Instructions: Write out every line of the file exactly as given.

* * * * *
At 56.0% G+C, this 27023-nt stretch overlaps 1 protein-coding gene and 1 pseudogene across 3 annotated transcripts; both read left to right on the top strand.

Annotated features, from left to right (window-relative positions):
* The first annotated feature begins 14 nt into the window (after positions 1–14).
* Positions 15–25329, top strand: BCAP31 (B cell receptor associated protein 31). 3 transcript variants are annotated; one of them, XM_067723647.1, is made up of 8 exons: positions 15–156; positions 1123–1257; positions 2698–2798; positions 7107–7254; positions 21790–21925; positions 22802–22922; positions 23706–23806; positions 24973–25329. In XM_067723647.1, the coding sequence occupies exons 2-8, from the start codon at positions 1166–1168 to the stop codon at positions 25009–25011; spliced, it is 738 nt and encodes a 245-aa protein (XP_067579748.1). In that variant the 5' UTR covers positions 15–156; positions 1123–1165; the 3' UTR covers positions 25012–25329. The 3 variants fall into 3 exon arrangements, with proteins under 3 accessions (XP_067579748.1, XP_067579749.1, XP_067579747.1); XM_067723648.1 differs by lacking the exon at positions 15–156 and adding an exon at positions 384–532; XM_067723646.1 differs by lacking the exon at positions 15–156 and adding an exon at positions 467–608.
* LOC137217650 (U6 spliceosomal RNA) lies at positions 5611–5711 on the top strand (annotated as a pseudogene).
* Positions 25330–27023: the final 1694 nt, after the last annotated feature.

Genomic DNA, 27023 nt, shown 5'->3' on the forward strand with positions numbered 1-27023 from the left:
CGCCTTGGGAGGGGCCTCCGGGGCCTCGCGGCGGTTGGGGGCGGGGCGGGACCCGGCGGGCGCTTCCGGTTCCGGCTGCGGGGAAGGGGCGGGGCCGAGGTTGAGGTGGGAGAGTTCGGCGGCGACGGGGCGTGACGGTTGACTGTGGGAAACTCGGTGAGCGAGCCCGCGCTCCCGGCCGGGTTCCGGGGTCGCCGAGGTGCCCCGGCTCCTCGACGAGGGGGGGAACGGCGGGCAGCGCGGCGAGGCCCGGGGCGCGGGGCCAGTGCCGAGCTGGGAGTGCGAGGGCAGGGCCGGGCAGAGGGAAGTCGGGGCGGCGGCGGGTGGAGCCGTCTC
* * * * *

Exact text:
At 56.0% G+C, this 27023-nt stretch overlaps 1 protein-coding gene and 1 pseudogene across 3 annotated transcripts; both read left to right on the top strand.

Annotated features, from left to right (window-relative positions):
* The first annotated feature begins 14 nt into the window (after positions 1–14).
* Positions 15–25329, top strand: BCAP31 (B cell receptor associated protein 31). 3 transcript variants are annotated; one of them, XM_067723647.1, is made up of 8 exons: positions 15–156; positions 1123–1257; positions 2698–2798; positions 7107–7254; positions 21790–21925; positions 22802–22922; positions 23706–23806; positions 24973–25329. In XM_067723647.1, the coding sequence occupies exons 2-8, from the start codon at positions 1166–1168 to the stop codon at positions 25009–25011; spliced, it is 738 nt and encodes a 245-aa protein (XP_067579748.1). In that variant the 5' UTR covers positions 15–156; positions 1123–1165; the 3' UTR covers positions 25012–25329. The 3 variants fall into 3 exon arrangements, with proteins under 3 accessions (XP_067579748.1, XP_067579749.1, XP_067579747.1); XM_067723648.1 differs by lacking the exon at positions 15–156 and adding an exon at positions 384–532; XM_067723646.1 differs by lacking the exon at positions 15–156 and adding an exon at positions 467–608.
* LOC137217650 (U6 spliceosomal RNA) lies at positions 5611–5711 on the top strand (annotated as a pseudogene).
* Positions 25330–27023: the final 1694 nt, after the last annotated feature.

Genomic DNA, 27023 nt, shown 5'->3' on the forward strand with positions numbered 1-27023 from the left:
CGCCTTGGGAGGGGCCTCCGGGGCCTCGCGGCGGTTGGGGGCGGGGCGGGACCCGGCGGGCGCTTCCGGTTCCGGCTGCGGGGAAGGGGCGGGGCCGAGGTTGAGGTGGGAGAGTTCGGCGGCGACGGGGCGTGACGGTTGACTGTGGGAAACTCGGTGAGCGAGCCCGCGCTCCCGGCCGGGTTCCGGGGTCGCCGAGGTGCCCCGGCTCCTCGACGAGGGGGGGAACGGCGGGCAGCGCGGCGAGGCCCGGGGCGCGGGGCCAGTGCCGAGCTGGGAGTGCGAGGGCAGGGCCGGGCAGAGGGAAGTCGGGGCGGCGGCGGGTGGAGCCGTCTC